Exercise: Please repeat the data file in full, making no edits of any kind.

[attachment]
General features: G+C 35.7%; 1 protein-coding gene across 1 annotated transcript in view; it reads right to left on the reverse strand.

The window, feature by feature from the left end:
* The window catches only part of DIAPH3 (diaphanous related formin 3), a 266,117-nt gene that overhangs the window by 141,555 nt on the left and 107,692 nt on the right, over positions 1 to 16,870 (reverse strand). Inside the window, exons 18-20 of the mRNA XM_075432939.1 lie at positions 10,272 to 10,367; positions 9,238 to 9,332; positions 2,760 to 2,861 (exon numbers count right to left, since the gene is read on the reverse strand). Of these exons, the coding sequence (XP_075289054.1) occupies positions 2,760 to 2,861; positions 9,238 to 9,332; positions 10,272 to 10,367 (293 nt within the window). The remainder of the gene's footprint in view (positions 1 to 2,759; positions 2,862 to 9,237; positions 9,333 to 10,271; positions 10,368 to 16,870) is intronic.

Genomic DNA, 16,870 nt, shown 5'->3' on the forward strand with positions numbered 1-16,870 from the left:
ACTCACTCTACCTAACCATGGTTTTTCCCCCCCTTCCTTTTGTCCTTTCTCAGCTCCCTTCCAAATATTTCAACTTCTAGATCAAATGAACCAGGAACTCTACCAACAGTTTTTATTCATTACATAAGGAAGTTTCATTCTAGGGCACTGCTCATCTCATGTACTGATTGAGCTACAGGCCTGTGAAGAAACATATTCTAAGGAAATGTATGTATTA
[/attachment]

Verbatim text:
General features: G+C 35.7%; 1 protein-coding gene across 1 annotated transcript in view; it reads right to left on the reverse strand.

The window, feature by feature from the left end:
* The window catches only part of DIAPH3 (diaphanous related formin 3), a 266,117-nt gene that overhangs the window by 141,555 nt on the left and 107,692 nt on the right, over positions 1 to 16,870 (reverse strand). Inside the window, exons 18-20 of the mRNA XM_075432939.1 lie at positions 10,272 to 10,367; positions 9,238 to 9,332; positions 2,760 to 2,861 (exon numbers count right to left, since the gene is read on the reverse strand). Of these exons, the coding sequence (XP_075289054.1) occupies positions 2,760 to 2,861; positions 9,238 to 9,332; positions 10,272 to 10,367 (293 nt within the window). The remainder of the gene's footprint in view (positions 1 to 2,759; positions 2,862 to 9,237; positions 9,333 to 10,271; positions 10,368 to 16,870) is intronic.

Genomic DNA, 16,870 nt, shown 5'->3' on the forward strand with positions numbered 1-16,870 from the left:
ACTCACTCTACCTAACCATGGTTTTTCCCCCCCTTCCTTTTGTCCTTTCTCAGCTCCCTTCCAAATATTTCAACTTCTAGATCAAATGAACCAGGAACTCTACCAACAGTTTTTATTCATTACATAAGGAAGTTTCATTCTAGGGCACTGCTCATCTCATGTACTGATTGAGCTACAGGCCTGTGAAGAAACATATTCTAAGGAAATGTATGTATTA